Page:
Foreign Wars

Look No Further

Grave allegations of brutality and torture by US forces extend far beyond water boarding and Abu Ghraib. But has there been accountability? Inside the Army’s Detainee Abuse Task Force.
Credit: CHRIS BARTLETT/DETAINEEPROJECT.ORG
Credit: CHRIS BARTLETT/DETAINEEPROJECT.ORG

This program will re-air on PBS on Friday, August 12. Show times are: WGBH-Boston, 10 p.m.; KERA-Dallas/Fort Worth, 8 p.m.; WNET-New York, 8:30 p.m.; WHYY-Philadelphia, 9 p.m.; KQED-San Francisco, 10 p.m.; WETA-Washington DC, 10:30 p.m. Check your local PBS listings for other Need to Know show times.

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What is considered acceptable treatment of detainees in American custody has been a troublesome issue almost since the U.S. response to 9/11 began. The abuse of detainees at Abu Ghraib prison isn’t the only example that has come to light.

This week, the debate continues over whether the killing of Osama bin Laden was made possible, at least in part, by the practice the Bush administration called “enhanced interrogation techniques” and what critics call torture. Perhaps the larger question is whether those kinds of tactics are ever justified.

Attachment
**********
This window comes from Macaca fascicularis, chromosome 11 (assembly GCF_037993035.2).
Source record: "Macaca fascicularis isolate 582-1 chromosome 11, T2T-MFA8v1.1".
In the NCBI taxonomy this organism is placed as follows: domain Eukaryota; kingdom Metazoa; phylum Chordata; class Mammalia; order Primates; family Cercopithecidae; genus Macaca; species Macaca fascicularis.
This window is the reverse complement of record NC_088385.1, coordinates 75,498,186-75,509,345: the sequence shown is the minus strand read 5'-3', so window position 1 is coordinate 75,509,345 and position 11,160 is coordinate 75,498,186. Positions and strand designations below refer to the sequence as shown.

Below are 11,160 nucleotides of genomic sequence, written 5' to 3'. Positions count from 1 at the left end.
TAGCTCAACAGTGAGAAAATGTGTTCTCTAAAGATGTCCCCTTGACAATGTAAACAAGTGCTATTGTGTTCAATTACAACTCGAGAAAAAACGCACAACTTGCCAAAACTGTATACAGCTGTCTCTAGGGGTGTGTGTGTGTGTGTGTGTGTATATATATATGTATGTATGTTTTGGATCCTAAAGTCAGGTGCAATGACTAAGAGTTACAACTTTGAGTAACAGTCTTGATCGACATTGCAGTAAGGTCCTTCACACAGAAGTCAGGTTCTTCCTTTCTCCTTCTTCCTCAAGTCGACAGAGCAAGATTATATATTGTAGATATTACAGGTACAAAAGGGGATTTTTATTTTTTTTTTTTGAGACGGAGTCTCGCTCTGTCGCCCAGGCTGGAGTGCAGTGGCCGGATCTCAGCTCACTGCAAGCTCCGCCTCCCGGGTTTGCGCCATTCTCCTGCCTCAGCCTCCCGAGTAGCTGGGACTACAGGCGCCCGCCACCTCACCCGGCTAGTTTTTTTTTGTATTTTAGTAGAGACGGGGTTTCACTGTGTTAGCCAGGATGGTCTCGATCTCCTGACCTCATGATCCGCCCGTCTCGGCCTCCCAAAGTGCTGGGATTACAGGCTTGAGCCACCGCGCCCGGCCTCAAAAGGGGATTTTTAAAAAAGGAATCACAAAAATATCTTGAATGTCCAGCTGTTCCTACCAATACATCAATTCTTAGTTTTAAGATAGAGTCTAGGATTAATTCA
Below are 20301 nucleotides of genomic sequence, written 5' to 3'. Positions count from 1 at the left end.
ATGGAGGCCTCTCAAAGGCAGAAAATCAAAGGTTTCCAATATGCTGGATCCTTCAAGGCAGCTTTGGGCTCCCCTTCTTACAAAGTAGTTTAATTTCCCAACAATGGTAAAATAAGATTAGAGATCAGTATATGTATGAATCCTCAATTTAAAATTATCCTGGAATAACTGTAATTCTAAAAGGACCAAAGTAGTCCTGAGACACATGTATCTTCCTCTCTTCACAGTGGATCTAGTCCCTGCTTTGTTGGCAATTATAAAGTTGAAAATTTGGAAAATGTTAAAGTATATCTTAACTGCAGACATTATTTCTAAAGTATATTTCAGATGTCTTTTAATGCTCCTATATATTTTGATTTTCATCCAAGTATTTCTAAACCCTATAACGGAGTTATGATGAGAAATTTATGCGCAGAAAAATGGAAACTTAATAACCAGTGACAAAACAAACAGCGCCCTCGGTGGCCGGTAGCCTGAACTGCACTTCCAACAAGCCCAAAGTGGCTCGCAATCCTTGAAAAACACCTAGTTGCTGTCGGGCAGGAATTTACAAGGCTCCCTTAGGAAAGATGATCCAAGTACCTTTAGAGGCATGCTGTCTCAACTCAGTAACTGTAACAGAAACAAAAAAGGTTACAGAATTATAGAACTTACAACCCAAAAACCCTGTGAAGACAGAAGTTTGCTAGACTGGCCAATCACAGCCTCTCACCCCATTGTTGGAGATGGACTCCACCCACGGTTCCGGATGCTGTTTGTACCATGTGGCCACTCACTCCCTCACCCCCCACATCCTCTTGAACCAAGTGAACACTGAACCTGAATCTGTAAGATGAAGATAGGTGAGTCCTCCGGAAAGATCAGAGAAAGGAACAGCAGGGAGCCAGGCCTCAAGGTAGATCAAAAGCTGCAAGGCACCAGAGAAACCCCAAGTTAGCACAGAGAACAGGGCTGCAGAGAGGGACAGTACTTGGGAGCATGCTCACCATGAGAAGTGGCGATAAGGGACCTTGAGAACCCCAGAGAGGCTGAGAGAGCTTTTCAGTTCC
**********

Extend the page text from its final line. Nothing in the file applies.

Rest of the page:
In a joint investigation with The Nation Institute Investigative Fund and reporter Joshua Phillips, Need to Know reveals, for the first time, the inner workings of a little-known US military task force charged with examining cases of detainee abuse in Iraq. One of the special agents in charge describes the task force as under-resourced and hampered by a bureaucracy unable or unwilling to facilitate its investigations.

Phillips, who cracked open the secret world of American soldiers who admitted to torturing detainees in his book None of Us Were Like This Before, now focuses on whether allegations of torture have been properly investigated by the US military.

Producer: Lucy Kennedy.

Watch the full episode. See more Need To Know.

Research support for this segment was provided by The Investigative Fund at The Nation Institute.

About the reporter

Joshua E. S. Phillips

Joshua E. S. Phillips

Joshua E. S. Phillips is an award-winning investigative reporter, foreign correspondent, and broadcast producer.